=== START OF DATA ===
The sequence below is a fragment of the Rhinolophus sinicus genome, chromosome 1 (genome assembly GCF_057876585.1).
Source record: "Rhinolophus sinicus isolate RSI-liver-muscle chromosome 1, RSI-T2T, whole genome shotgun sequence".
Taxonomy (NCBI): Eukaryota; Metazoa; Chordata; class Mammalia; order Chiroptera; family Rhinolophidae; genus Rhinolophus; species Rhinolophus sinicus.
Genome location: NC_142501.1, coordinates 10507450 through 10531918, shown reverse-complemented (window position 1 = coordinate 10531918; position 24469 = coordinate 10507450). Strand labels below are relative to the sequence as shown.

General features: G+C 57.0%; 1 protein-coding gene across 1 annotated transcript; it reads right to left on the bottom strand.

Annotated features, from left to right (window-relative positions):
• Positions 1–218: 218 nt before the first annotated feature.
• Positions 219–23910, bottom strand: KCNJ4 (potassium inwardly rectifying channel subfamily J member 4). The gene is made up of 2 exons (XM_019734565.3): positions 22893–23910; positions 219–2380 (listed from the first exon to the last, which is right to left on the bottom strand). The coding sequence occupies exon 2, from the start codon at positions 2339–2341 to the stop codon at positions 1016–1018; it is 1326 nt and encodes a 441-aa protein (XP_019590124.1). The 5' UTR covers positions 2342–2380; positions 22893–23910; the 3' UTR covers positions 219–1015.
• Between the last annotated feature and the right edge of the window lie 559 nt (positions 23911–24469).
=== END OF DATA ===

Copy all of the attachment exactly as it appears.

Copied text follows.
The sequence below is a fragment of the Rhinolophus sinicus genome, chromosome 1 (genome assembly GCF_057876585.1).
Source record: "Rhinolophus sinicus isolate RSI-liver-muscle chromosome 1, RSI-T2T, whole genome shotgun sequence".
Taxonomy (NCBI): Eukaryota; Metazoa; Chordata; class Mammalia; order Chiroptera; family Rhinolophidae; genus Rhinolophus; species Rhinolophus sinicus.
Genome location: NC_142501.1, coordinates 10507450 through 10531918, shown reverse-complemented (window position 1 = coordinate 10531918; position 24469 = coordinate 10507450). Strand labels below are relative to the sequence as shown.

General features: G+C 57.0%; 1 protein-coding gene across 1 annotated transcript; it reads right to left on the bottom strand.

Annotated features, from left to right (window-relative positions):
• Positions 1–218: 218 nt before the first annotated feature.
• Positions 219–23910, bottom strand: KCNJ4 (potassium inwardly rectifying channel subfamily J member 4). The gene is made up of 2 exons (XM_019734565.3): positions 22893–23910; positions 219–2380 (listed from the first exon to the last, which is right to left on the bottom strand). The coding sequence occupies exon 2, from the start codon at positions 2339–2341 to the stop codon at positions 1016–1018; it is 1326 nt and encodes a 441-aa protein (XP_019590124.1). The 5' UTR covers positions 2342–2380; positions 22893–23910; the 3' UTR covers positions 219–1015.
• Between the last annotated feature and the right edge of the window lie 559 nt (positions 23911–24469).